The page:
Let’s jump in the time machine, shall we? We’re journeying back to 1855, to the workshop of the famous pastry chef and ice cream god, Frascati. I should point out the obvious . . . that being known by one name = he’s incredibly cool. Now, and I may or may not be totally fabricating this, Frascati said, “These French pastries are such b*******. I need to make something bigger, something better. My legend must endure for eternity.” So he began to work feverishly, sipping a fine Barolo while he whipped up batch after batch of choux and crème. The process went on for days, until sleep-deprived and completely bombed on wine, he blacked out. When he awoke the next day, the kitchen was full of hundreds of fondant-crowned crème-filled choux puffs and baby crème-filled puffs atop them, with a series of finely piped crème squirts running up the sides of each of the minis. Little did he know that he’d created none of them, but had merely mumbled out to his sous-chefs, “I’m a baby crème-filled choux puff. Look at my squiggles! Hold meeeeee!” before lapsing into unconsciousness. Fearing his wrath, the sous-chefs took his blathering as cryptic direction on how to create a pastry. And that’s how “Untitled #1” was born, because it would be 74 years until it actually got the name, religieuse.
So what is a “religieuse” exactly? It’s a nun – or nun’s habit, as the pastry is said to resemble just that. I don’t see it at all, and maybe that’s why it took until 1929 for people to begrudgingly let the name stick. My guess is that it’s actually a dig at some order of obese legless nuns – that…or nuns don’t actually have bones and organs like normal people, but are instead filled with different and delectable flavored crèmes. The most likely explanation is that the French wanted to use a word that was really difficult for American tourists to pronounce, so much so that they’d be embarrassed to even try. Mission accomplished. So, with that, let me present the Religieuse Rose.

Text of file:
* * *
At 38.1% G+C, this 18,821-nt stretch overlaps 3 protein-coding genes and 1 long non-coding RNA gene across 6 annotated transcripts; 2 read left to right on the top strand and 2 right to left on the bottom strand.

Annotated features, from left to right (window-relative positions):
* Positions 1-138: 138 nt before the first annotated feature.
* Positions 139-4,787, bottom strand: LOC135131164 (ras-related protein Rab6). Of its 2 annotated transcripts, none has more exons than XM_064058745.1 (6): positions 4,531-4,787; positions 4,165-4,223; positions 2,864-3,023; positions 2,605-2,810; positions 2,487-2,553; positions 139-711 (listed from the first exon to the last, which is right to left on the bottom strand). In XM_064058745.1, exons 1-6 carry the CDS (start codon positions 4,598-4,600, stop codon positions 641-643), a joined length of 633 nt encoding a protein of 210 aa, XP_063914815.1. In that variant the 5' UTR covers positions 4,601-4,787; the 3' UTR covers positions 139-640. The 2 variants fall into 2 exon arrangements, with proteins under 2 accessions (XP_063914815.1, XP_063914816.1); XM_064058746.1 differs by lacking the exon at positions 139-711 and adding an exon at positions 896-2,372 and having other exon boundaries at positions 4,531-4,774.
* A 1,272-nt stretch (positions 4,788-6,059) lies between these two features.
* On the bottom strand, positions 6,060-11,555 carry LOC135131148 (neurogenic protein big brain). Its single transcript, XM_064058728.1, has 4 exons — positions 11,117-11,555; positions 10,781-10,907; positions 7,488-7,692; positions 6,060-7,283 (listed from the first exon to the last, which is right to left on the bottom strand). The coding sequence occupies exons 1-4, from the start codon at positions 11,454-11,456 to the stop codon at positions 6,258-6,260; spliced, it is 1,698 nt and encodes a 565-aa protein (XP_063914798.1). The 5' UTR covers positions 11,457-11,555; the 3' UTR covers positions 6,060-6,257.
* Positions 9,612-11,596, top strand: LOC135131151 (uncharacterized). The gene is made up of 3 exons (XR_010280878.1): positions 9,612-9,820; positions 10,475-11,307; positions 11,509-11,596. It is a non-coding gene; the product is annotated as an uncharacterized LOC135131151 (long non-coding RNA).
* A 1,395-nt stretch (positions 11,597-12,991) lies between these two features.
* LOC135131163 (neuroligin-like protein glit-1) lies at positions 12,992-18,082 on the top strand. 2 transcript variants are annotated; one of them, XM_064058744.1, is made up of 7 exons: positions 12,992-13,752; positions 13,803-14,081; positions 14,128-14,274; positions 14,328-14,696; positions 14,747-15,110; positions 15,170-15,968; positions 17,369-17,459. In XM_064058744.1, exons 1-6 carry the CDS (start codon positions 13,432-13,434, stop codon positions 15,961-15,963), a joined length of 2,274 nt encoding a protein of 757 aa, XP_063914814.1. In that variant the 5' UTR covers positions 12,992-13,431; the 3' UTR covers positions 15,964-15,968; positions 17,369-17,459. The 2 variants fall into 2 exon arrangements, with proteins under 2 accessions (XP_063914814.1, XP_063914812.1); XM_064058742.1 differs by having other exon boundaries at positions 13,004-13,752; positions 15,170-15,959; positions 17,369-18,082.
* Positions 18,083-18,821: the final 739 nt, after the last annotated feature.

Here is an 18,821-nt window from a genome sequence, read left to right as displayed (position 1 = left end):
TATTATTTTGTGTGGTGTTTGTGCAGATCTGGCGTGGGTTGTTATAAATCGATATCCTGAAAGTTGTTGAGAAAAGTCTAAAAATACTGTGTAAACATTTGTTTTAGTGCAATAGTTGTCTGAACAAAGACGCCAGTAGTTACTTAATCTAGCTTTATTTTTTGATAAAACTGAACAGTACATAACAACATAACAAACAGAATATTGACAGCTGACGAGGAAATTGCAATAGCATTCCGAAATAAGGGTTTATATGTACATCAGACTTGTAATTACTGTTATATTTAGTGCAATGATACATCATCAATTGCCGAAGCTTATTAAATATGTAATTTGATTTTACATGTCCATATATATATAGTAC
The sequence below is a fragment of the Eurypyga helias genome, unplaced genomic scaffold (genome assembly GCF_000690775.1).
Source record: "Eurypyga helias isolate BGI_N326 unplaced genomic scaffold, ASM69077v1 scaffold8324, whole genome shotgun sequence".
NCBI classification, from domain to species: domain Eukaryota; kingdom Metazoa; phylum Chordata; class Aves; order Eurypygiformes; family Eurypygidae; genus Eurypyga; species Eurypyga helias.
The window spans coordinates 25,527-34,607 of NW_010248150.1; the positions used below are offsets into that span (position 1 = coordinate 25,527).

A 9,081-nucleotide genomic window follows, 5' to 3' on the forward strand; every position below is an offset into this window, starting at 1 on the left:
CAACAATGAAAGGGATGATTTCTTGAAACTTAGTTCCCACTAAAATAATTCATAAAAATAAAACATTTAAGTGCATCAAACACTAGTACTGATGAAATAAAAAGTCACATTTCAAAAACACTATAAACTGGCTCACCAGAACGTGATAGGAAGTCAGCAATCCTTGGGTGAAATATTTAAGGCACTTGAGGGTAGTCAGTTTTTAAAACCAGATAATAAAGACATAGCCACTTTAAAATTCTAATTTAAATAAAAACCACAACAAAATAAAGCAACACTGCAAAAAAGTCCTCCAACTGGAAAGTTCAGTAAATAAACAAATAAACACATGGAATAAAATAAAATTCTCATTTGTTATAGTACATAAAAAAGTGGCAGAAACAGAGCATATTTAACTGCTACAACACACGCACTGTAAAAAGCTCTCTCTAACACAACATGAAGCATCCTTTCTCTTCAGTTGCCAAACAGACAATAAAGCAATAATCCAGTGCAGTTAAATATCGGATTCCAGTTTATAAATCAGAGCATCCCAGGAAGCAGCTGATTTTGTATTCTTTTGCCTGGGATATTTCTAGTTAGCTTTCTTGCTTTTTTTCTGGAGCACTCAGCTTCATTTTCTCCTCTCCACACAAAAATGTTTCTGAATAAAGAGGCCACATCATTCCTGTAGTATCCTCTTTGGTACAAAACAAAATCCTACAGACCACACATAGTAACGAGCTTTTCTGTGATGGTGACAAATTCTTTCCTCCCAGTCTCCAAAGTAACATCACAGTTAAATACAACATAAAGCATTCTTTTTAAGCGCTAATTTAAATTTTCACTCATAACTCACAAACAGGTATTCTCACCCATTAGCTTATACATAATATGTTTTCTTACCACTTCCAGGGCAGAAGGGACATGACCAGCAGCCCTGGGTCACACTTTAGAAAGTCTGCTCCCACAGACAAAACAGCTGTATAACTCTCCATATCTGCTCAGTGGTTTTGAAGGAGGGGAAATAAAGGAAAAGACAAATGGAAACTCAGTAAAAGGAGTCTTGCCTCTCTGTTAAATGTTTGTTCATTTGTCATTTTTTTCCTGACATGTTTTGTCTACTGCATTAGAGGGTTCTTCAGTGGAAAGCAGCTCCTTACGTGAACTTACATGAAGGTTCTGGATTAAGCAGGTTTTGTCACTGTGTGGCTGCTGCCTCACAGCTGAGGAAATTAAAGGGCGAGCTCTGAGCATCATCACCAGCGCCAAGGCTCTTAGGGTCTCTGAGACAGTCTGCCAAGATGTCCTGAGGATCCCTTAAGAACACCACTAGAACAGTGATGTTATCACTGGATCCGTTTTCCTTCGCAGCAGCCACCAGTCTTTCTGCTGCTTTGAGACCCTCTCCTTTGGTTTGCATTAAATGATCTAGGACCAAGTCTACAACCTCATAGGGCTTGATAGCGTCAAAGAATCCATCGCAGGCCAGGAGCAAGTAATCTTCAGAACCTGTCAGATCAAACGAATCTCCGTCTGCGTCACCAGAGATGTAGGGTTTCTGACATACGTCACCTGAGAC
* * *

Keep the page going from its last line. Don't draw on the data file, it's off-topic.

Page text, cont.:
The sassy French description of the constituents is pâte à choux, crème pâtissière à la rose, fondant rose, and framboises fraîches. One could also say it’s delicate choux cradling a heavenly mound of transcendently exquisite rose crème that explodes in your mouth like a dainty Vesuvius of yum! The sugary fondant insinuates itself to make the floral essence even more profound, while the raspberries hidden deep inside offer an abrupt shot of acidic, fruity intensity that makes what was already magic even more dazzling. I would sell my firstborn for the joy of one of these every day, had I not already done so for an equally sublime piece from Pierre Hermé.
I have to hand it to Frascati, this religieuse concept is inspired. The coolest aspect is being able to detach the top puff, eat the big one, and then treat yourself to the baby as your dessert’s dessert, pretending that you didn’t save it for last. At least that’s how I always approached eating it. “Oh I didn’t see you there, little one. I thought I’d already finished. Oh, well . . . get ready to meet your maker!”
Another amazing piece from Ladurée is the Saint-Honoré Rose Framboise. It’s very similar except way fancier. My preference is for the religieuse, from a taste and gluttonous enjoyment perspective, but I’m saving the Saint-Honoré Rose Framboise, if only because it’s one of the most visually stunning pastries in the Ladurée lineup. Stay tuned for that this winter; I’m so holding onto it for the right moment . . . maybe Valentine’s, since it will be appropriately colored and themed.
You just can’t beat roses + raspberries. It is a thing of beauty . . .
So, yes, obviously go grab a Religieuse Rose. It is not a pastry to nibble. It is one in which to immerse yourself. Take bites that are too big and literally feel that sugar-rush sweep through your body. And since it’s made with roses, know that it’s classy and refined enough not to make you gain weight. I promise.